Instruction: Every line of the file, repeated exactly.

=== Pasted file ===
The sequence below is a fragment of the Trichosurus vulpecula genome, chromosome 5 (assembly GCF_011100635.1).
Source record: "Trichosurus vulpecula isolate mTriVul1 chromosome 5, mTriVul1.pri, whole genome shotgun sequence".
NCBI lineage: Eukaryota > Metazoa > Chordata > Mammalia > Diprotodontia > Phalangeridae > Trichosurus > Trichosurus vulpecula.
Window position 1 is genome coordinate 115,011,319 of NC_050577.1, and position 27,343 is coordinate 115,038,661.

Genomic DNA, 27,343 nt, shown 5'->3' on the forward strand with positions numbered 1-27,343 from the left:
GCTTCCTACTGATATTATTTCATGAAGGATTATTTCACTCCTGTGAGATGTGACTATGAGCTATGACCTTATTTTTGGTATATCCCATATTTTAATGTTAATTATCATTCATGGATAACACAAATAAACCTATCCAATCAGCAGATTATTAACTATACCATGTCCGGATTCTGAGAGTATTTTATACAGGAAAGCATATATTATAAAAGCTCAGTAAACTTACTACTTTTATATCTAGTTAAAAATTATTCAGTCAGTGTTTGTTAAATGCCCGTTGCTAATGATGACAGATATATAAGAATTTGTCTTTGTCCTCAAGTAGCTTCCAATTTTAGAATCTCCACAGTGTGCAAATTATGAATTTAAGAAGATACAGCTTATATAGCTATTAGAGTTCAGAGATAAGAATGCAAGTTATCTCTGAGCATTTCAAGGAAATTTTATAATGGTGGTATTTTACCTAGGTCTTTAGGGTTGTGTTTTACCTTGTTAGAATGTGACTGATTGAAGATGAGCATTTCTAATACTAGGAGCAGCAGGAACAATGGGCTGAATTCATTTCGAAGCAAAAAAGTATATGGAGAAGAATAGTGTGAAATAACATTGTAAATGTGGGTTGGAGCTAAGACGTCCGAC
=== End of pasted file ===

The sequence below is a fragment of the Trichosurus vulpecula genome, chromosome 5 (assembly GCF_011100635.1).
Source record: "Trichosurus vulpecula isolate mTriVul1 chromosome 5, mTriVul1.pri, whole genome shotgun sequence".
NCBI lineage: Eukaryota > Metazoa > Chordata > Mammalia > Diprotodontia > Phalangeridae > Trichosurus > Trichosurus vulpecula.
Window position 1 is genome coordinate 115,011,319 of NC_050577.1, and position 27,343 is coordinate 115,038,661.

Genomic DNA, 27,343 nt, shown 5'->3' on the forward strand with positions numbered 1-27,343 from the left:
GCTTCCTACTGATATTATTTCATGAAGGATTATTTCACTCCTGTGAGATGTGACTATGAGCTATGACCTTATTTTTGGTATATCCCATATTTTAATGTTAATTATCATTCATGGATAACACAAATAAACCTATCCAATCAGCAGATTATTAACTATACCATGTCCGGATTCTGAGAGTATTTTATACAGGAAAGCATATATTATAAAAGCTCAGTAAACTTACTACTTTTATATCTAGTTAAAAATTATTCAGTCAGTGTTTGTTAAATGCCCGTTGCTAATGATGACAGATATATAAGAATTTGTCTTTGTCCTCAAGTAGCTTCCAATTTTAGAATCTCCACAGTGTGCAAATTATGAATTTAAGAAGATACAGCTTATATAGCTATTAGAGTTCAGAGATAAGAATGCAAGTTATCTCTGAGCATTTCAAGGAAATTTTATAATGGTGGTATTTTACCTAGGTCTTTAGGGTTGTGTTTTACCTTGTTAGAATGTGACTGATTGAAGATGAGCATTTCTAATACTAGGAGCAGCAGGAACAATGGGCTGAATTCATTTCGAAGCAAAAAAGTATATGGAGAAGAATAGTGTGAAATAACATTGTAAATGTGGGTTGGAGCTAAGACGTCCGAC